Five-Spice Duck and Ginger Noodle Soup

from Delicious magazine, date unknown

Edited to serve 2. Cal count 464 per serving – which is quite a lot for what's basically enhanced ramen, but, hey, DUCK.

  • Pinch crushed dried chillies
  • 1/8 tsp five-spice powder
  • 1/4 tsp sugar
  • 1 large duck breast, skin removed
  • 1 litre fresh hot chicken stock
  • 2.5 cms fresh ginger, in thin strips
  • 1 tsp oil
  • 100 gms wholewheat noodles
  • 1/2 fresh chilli, deseeded and thinly sliced
  • 1/2 bunch spring onions, trimmed and thinly sliced on the diagonal
  • 100 gms beansprouts
  • 2 heads pak choi, chopped
  • Fresh coriander
  • Dark soy sauce

Grind the crushed chillies and mix with five-spice, sugar, some sea-salt and black pepper. Put the duck breast skinned side down into the spices, cover with a plate and weight down, leave for 10 minutes.

Put ginger in stock and boil. Taste for seasoning and keep hot.

Heat oil in a heavy pan, add the duck breasts spice-side down, cook for 3 minutes each side and rest for 5 minutes.

Cook the noodles, drain and divide between 2 heated serving bowls. Sprinkle with fresh chilli, half the spring onions.

Add pak choi and beansprouts to stock, cook 1 minute, and ladle over noodles.

Thinly slice duck on diagonal and put on top of soup. Scatter with the rest of the onions, coriander and serve with soy sauce on the side.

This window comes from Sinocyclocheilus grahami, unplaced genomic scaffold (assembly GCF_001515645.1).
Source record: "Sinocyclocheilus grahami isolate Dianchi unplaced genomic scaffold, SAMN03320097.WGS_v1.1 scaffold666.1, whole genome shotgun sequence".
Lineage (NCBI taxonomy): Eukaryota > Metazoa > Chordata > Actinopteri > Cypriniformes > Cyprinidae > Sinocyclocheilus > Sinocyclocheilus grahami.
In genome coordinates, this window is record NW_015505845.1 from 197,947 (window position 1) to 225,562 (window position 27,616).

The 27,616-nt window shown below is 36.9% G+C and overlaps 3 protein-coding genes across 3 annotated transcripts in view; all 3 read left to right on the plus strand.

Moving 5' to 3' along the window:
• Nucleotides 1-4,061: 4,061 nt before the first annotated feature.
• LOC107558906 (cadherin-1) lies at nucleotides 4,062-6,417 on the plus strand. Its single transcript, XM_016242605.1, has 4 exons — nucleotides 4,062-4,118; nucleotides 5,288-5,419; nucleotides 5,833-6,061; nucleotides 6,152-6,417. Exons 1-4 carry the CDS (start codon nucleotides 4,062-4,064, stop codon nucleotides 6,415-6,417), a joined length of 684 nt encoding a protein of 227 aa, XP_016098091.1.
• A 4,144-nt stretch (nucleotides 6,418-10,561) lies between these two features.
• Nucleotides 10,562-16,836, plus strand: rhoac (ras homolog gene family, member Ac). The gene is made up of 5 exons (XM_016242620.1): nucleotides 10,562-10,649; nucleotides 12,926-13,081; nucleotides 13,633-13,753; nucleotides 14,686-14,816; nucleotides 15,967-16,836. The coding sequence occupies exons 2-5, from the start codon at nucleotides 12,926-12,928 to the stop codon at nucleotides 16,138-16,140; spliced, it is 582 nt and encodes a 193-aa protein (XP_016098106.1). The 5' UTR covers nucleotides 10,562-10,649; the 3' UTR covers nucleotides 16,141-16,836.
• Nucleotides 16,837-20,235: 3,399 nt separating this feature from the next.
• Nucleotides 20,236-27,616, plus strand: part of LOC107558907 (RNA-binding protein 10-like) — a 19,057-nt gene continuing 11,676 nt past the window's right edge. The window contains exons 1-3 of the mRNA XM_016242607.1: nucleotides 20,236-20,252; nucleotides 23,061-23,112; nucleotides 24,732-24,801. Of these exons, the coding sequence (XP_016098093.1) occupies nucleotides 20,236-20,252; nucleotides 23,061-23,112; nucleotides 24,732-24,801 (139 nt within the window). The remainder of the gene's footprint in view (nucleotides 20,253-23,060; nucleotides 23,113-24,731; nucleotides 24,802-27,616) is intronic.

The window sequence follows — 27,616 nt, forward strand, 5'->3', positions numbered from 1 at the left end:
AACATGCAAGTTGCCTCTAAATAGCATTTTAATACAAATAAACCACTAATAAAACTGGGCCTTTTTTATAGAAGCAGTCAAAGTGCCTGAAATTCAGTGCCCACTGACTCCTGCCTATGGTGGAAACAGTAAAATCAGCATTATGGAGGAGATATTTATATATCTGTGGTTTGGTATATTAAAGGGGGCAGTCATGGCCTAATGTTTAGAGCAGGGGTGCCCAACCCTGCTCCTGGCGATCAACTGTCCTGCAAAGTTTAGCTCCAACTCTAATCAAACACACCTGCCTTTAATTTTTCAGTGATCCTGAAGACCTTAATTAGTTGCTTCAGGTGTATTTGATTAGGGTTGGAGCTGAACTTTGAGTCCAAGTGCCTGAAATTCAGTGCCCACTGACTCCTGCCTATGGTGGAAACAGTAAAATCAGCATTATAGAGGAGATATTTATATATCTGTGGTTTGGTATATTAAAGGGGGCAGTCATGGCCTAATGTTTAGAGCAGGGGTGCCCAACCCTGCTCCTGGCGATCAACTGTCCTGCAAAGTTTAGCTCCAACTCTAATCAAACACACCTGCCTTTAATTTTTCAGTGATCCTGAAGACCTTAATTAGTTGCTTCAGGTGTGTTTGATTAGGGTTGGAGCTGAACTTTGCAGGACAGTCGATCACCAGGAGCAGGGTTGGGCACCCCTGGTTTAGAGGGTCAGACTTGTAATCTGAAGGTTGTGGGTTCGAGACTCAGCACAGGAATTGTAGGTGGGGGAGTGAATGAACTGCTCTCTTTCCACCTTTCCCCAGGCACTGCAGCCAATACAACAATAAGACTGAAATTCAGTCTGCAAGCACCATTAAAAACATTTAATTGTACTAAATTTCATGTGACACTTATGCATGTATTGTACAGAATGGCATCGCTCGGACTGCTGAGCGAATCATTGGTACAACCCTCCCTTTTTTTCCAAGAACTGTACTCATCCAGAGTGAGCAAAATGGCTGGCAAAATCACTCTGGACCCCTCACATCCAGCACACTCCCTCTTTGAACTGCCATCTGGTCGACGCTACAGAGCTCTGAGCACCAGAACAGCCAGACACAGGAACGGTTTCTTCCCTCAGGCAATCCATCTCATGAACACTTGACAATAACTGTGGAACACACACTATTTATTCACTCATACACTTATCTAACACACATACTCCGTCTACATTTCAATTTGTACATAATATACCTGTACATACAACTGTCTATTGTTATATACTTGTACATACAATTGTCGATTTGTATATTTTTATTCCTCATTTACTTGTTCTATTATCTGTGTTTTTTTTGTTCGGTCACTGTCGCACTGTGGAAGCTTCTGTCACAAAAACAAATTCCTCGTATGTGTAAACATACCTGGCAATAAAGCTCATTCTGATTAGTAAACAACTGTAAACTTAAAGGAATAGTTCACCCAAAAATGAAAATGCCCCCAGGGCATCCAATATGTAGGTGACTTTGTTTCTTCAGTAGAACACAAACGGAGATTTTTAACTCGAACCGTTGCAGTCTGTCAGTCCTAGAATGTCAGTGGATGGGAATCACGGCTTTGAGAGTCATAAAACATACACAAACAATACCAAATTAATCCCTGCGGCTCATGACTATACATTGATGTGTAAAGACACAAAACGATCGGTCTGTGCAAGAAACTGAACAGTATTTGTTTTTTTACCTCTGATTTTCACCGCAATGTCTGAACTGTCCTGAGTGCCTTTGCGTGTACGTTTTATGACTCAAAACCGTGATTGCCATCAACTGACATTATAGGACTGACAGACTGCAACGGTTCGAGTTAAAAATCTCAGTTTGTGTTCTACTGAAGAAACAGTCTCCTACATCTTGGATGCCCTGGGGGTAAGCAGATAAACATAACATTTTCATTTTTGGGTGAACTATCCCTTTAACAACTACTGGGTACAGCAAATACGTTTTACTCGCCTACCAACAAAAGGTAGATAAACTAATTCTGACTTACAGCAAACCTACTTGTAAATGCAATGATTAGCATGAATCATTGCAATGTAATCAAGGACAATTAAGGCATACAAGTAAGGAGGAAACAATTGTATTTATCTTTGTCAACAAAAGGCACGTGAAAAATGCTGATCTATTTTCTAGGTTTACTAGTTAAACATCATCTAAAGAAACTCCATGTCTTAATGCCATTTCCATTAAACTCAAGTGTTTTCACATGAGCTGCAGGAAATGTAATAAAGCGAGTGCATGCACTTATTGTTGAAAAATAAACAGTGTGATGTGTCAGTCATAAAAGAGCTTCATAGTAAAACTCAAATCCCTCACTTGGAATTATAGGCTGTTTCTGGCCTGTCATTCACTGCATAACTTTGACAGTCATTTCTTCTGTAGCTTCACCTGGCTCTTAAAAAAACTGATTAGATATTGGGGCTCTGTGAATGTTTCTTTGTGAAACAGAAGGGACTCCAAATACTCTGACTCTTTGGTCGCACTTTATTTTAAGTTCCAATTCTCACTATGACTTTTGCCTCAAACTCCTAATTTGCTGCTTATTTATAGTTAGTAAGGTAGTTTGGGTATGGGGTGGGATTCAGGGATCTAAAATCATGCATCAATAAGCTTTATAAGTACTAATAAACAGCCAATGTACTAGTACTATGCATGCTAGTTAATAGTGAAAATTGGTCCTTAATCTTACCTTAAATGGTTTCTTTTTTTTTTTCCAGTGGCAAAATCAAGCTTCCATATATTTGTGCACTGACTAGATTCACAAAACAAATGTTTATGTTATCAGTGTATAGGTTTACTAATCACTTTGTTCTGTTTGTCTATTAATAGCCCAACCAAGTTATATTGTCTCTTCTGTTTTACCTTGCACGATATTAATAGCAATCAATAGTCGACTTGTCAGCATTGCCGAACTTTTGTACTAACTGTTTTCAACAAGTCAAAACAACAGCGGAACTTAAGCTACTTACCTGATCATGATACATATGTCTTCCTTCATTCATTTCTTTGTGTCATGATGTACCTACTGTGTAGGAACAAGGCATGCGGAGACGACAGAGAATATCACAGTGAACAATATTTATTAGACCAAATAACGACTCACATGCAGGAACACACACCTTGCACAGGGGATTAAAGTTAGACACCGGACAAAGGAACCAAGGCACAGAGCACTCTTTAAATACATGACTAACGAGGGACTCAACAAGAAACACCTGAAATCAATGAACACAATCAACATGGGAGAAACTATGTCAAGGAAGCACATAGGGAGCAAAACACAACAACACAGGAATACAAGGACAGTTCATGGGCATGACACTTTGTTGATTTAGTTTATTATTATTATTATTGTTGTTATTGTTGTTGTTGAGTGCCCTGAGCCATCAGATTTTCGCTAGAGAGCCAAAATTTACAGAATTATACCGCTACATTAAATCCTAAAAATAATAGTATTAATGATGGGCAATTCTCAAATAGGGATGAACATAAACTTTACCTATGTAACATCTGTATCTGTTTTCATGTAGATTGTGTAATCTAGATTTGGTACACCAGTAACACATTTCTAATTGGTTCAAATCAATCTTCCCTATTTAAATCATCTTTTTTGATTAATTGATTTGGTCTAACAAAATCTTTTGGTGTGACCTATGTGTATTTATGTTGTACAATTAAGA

(I'd sprinkle some dark sesame oil in there somewhere?)

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2 Responses to “Five-Spice Duck and Ginger Noodle Soup”

  1. Chris Says:

    I'm with you on that. Sounds delicious, but it must have sesame oil in there somewhere!

  2. Sofa Says:

    Very good. Rather a lot! I used a nest of noodles each, which was about the right weight. The timing was tricky, but my own fault because I cooked the noodles in the broth and then fished them out and kept them warm while I got on with the rest of it. Far too much raw green onion, especially at this time of year (October) when they can be a bit strong. Used a can of chicken consomme and another can of water instead of the fresh stock, which was fine, nowhere near the amount of liquid they suggested – and a nice rich sherry background as well. The duck however was delicious, almost worth going without the skin.

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